Nevertheless, the curriculum was mailed out to 50,000 teachers in nine states and made available nationwide through email links.  The American Coal Foundation is currently working to get a second 5th grade curriculum developed.

Our children in the Valley are exposed to this corporate environmental propaganda as well.  Last month, University of Texas Pan American hosted Dia del Mundo sponsored by Shell Oil.   Two hundred 3rd and 4th graders from Edinburg elementary schools were bused to the event.  Wearing free t-shirts emblazoned with the Shell Oil logo, they learned about wind energy and made bird feeders out of plastic bottles.

Children at Dia del Mundo in their Shell Oil t-shirts

Just like in the coal curriculum, their environmental miseducation was due to omission.    The children learned to recycle their trash by making something useful out of it, but they didn’t learn about Shell Oil’s operations in the Athabasca Oil Sands of Canada, where the extraction of oil produces more greenhouse gas emissions than the entire output of some European countries, and its mining has destroyed thousands of acres of boreal forest. 

They learned how wind turbines work, but they didn’t learn about Shell Oil’s recent investment in the Eagle Ford Shale of South Texas where Shell  will ‘frack’ for oil by injecting a mixture of water and a chemical cocktail to force natural gas out of the rock.  Just this week a study confirmed that this practice contaminates the groundwater, in some cases making it flammable.

The kids were encouraged to talk to their families about “green initiatives,” but they didn’t learn that Shell spent $10.3 million last year lobbying Congress against protections that would make their families and their world healthier.  Shell Oil lobbied to lift the limitations on offshore drilling that were put into effect after the Deepwater Horizon disaster, to stop the EPA from regulating greenhouse gases as pollutants, to keep new rules on other air toxics from going into effect, and to prevent the EPA from establishing safeguards to protect the public from the hazards of fracking.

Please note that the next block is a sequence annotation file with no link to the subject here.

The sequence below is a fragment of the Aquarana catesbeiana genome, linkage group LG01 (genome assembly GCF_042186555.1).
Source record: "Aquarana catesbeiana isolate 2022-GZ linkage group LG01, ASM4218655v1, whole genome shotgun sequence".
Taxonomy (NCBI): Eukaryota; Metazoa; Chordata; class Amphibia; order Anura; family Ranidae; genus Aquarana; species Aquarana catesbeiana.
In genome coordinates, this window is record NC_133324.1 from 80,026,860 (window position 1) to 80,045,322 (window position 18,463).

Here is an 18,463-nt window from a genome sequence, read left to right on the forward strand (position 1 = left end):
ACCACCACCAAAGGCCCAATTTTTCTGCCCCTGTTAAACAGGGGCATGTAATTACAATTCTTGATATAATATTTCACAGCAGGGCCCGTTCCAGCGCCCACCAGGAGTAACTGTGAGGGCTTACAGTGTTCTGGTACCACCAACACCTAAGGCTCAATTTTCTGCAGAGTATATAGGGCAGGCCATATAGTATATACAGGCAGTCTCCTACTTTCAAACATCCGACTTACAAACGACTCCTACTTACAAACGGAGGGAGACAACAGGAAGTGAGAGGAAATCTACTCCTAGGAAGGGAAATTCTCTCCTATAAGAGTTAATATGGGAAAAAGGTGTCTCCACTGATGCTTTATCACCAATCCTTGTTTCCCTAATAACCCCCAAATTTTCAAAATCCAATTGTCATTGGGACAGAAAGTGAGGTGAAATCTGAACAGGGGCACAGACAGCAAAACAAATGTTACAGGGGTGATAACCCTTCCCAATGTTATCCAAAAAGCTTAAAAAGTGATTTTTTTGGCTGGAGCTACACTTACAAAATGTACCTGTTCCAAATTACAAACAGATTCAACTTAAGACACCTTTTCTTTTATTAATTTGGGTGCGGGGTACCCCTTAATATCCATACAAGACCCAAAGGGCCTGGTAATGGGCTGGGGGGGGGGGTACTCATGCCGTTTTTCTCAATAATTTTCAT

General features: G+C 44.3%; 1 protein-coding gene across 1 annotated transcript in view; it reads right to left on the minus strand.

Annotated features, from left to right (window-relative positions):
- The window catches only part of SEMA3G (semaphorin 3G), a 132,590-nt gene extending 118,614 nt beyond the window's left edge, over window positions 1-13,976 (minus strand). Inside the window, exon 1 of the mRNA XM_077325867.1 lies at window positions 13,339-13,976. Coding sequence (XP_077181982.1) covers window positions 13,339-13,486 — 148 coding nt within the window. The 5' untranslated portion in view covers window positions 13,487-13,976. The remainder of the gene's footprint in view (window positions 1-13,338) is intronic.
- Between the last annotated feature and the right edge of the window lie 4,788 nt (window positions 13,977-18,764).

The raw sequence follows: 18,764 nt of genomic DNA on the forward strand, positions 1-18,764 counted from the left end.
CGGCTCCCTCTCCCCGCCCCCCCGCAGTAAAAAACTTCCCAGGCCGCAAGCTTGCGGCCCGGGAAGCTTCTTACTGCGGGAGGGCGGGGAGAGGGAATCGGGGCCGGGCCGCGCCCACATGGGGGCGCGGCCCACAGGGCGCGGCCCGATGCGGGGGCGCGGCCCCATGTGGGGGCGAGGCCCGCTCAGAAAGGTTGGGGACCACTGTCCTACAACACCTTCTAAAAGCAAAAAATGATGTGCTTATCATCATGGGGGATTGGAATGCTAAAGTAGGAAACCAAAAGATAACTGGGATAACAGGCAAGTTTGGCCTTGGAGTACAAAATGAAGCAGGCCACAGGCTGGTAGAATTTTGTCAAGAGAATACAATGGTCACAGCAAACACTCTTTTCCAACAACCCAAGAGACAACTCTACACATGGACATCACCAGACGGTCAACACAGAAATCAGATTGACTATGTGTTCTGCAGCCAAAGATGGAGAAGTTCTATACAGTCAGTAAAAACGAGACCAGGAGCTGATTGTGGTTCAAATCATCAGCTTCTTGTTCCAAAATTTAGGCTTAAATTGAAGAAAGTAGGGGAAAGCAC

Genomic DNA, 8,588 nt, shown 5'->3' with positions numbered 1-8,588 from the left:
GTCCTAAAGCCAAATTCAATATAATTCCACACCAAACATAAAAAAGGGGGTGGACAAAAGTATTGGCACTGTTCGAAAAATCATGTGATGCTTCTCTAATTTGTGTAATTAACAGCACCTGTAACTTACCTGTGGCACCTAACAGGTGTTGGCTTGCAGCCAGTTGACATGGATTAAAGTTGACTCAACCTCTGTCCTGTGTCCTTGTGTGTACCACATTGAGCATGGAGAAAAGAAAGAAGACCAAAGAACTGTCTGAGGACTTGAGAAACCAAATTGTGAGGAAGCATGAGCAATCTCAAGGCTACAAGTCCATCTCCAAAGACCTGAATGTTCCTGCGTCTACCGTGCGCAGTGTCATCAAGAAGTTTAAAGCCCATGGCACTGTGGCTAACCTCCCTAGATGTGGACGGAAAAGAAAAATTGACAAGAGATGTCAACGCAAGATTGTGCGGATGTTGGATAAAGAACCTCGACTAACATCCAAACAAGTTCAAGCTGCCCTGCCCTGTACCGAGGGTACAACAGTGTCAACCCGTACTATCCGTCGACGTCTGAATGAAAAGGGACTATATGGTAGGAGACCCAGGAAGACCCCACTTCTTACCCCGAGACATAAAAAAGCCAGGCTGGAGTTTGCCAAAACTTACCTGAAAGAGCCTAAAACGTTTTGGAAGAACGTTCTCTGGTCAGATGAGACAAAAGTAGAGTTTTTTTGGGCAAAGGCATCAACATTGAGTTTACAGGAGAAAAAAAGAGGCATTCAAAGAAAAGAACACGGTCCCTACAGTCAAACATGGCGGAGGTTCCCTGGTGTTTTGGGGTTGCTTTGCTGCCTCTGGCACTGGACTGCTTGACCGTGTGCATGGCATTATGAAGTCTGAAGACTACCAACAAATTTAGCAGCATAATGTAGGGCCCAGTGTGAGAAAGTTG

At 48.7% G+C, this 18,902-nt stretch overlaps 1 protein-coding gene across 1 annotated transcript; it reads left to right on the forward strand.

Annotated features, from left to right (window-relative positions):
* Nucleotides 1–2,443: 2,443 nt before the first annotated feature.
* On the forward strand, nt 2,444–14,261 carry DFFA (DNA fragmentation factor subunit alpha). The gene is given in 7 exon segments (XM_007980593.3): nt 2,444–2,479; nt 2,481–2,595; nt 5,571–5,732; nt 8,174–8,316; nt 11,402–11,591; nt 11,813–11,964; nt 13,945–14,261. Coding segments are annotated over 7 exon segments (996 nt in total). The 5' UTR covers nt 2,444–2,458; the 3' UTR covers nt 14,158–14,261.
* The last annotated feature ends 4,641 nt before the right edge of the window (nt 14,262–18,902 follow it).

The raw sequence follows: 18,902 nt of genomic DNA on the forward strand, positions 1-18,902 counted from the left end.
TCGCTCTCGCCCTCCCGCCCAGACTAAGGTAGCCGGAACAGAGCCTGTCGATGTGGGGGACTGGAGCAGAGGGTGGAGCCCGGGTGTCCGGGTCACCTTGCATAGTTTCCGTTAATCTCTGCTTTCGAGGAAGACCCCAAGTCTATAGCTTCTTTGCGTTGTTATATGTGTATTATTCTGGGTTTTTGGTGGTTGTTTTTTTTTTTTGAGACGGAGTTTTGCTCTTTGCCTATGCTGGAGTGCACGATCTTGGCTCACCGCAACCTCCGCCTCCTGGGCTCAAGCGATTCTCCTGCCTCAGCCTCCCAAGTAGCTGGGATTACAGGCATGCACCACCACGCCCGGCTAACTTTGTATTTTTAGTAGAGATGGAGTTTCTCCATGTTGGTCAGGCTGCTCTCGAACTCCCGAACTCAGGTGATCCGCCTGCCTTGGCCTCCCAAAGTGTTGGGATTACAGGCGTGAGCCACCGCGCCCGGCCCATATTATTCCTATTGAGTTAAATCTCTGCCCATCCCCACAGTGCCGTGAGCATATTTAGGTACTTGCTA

We shouldn’t be surprised by these corporate curriculums and manufactured “Earth Day” events.  Corporate polluters have been steadily taking over our children’s environmental education since the nineties.  With slashed state budgets, teacher time constraints, and an increasing amount of classroom time dedicated to test preparation, corporate-sponsored glossy curriculum packets offer teachers an easy way to “cover” the environment.  While school field trips are often seen as an expensive luxury, corporations offer inexpensive ways to take the students’ learning out of the classroom.

But there is a difference between education and propaganda, and a trusted educational publisher and a major university should be the first to understand that difference.  Rather than providing platforms for corporate propaganda and greenwashing, Scholastic and UTPA should seek out opportunities to offer our children a science-based environmental education.  Such an education would highlight the impact that our continued reliance on fossil fuels is having on the planet.